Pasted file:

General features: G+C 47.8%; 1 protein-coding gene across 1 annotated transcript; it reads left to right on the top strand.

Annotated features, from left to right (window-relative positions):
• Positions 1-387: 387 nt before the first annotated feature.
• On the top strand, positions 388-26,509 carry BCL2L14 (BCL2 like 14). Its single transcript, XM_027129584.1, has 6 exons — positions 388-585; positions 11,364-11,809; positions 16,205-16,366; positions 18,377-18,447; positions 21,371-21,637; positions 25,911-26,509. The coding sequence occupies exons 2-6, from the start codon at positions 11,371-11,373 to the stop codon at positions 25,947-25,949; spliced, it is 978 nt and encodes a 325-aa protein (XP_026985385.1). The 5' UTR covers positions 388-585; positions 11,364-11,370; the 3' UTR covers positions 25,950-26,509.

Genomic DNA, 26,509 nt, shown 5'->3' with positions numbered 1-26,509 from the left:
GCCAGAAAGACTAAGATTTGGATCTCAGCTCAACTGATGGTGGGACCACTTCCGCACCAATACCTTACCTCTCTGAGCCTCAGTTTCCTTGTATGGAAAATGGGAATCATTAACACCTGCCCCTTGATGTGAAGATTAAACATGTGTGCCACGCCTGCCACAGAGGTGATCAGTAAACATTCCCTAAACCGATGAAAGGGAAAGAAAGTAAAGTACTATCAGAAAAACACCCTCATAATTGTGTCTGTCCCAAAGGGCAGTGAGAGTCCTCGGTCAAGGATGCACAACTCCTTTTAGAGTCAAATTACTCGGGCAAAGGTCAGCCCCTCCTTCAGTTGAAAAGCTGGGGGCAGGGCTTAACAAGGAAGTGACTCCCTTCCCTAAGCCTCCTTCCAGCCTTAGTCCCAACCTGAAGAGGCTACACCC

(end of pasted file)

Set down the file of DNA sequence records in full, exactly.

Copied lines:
General features: G+C 47.8%; 1 protein-coding gene across 1 annotated transcript; it reads left to right on the top strand.

Annotated features, from left to right (window-relative positions):
• Positions 1-387: 387 nt before the first annotated feature.
• On the top strand, positions 388-26,509 carry BCL2L14 (BCL2 like 14). Its single transcript, XM_027129584.1, has 6 exons — positions 388-585; positions 11,364-11,809; positions 16,205-16,366; positions 18,377-18,447; positions 21,371-21,637; positions 25,911-26,509. The coding sequence occupies exons 2-6, from the start codon at positions 11,371-11,373 to the stop codon at positions 25,947-25,949; spliced, it is 978 nt and encodes a 325-aa protein (XP_026985385.1). The 5' UTR covers positions 388-585; positions 11,364-11,370; the 3' UTR covers positions 25,950-26,509.

Genomic DNA, 26,509 nt, shown 5'->3' with positions numbered 1-26,509 from the left:
GCCAGAAAGACTAAGATTTGGATCTCAGCTCAACTGATGGTGGGACCACTTCCGCACCAATACCTTACCTCTCTGAGCCTCAGTTTCCTTGTATGGAAAATGGGAATCATTAACACCTGCCCCTTGATGTGAAGATTAAACATGTGTGCCACGCCTGCCACAGAGGTGATCAGTAAACATTCCCTAAACCGATGAAAGGGAAAGAAAGTAAAGTACTATCAGAAAAACACCCTCATAATTGTGTCTGTCCCAAAGGGCAGTGAGAGTCCTCGGTCAAGGATGCACAACTCCTTTTAGAGTCAAATTACTCGGGCAAAGGTCAGCCCCTCCTTCAGTTGAAAAGCTGGGGGCAGGGCTTAACAAGGAAGTGACTCCCTTCCCTAAGCCTCCTTCCAGCCTTAGTCCCAACCTGAAGAGGCTACACCC